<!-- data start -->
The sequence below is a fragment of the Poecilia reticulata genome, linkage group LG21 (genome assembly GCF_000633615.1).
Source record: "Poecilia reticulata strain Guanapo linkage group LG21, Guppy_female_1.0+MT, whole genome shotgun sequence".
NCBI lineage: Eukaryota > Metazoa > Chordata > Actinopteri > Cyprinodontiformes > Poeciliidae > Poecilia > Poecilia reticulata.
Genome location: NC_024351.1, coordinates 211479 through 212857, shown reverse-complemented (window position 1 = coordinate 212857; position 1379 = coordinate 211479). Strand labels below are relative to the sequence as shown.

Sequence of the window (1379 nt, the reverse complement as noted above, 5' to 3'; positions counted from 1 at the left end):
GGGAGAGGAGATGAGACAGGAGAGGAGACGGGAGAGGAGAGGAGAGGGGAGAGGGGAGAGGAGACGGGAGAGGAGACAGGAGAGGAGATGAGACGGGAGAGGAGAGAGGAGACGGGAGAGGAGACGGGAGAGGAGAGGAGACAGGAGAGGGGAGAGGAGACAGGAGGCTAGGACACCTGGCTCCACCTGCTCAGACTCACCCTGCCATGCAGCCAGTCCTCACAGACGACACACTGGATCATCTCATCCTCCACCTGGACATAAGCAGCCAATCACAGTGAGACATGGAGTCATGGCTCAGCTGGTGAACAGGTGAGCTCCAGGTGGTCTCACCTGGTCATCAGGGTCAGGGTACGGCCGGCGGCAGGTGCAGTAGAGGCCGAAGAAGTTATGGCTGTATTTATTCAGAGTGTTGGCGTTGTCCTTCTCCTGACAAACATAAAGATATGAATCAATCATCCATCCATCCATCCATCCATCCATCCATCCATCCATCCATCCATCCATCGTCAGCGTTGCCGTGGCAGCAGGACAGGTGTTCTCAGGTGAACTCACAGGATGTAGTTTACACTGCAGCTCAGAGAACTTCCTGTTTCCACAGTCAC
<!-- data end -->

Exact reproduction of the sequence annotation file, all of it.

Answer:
The sequence below is a fragment of the Poecilia reticulata genome, linkage group LG21 (genome assembly GCF_000633615.1).
Source record: "Poecilia reticulata strain Guanapo linkage group LG21, Guppy_female_1.0+MT, whole genome shotgun sequence".
NCBI lineage: Eukaryota > Metazoa > Chordata > Actinopteri > Cyprinodontiformes > Poeciliidae > Poecilia > Poecilia reticulata.
Genome location: NC_024351.1, coordinates 211479 through 212857, shown reverse-complemented (window position 1 = coordinate 212857; position 1379 = coordinate 211479). Strand labels below are relative to the sequence as shown.

Sequence of the window (1379 nt, the reverse complement as noted above, 5' to 3'; positions counted from 1 at the left end):
GGGAGAGGAGATGAGACAGGAGAGGAGACGGGAGAGGAGAGGAGAGGGGAGAGGGGAGAGGAGACGGGAGAGGAGACAGGAGAGGAGATGAGACGGGAGAGGAGAGAGGAGACGGGAGAGGAGACGGGAGAGGAGAGGAGACAGGAGAGGGGAGAGGAGACAGGAGGCTAGGACACCTGGCTCCACCTGCTCAGACTCACCCTGCCATGCAGCCAGTCCTCACAGACGACACACTGGATCATCTCATCCTCCACCTGGACATAAGCAGCCAATCACAGTGAGACATGGAGTCATGGCTCAGCTGGTGAACAGGTGAGCTCCAGGTGGTCTCACCTGGTCATCAGGGTCAGGGTACGGCCGGCGGCAGGTGCAGTAGAGGCCGAAGAAGTTATGGCTGTATTTATTCAGAGTGTTGGCGTTGTCCTTCTCCTGACAAACATAAAGATATGAATCAATCATCCATCCATCCATCCATCCATCCATCCATCCATCCATCCATCCATCCATCGTCAGCGTTGCCGTGGCAGCAGGACAGGTGTTCTCAGGTGAACTCACAGGATGTAGTTTACACTGCAGCTCAGAGAACTTCCTGTTTCCACAGTCAC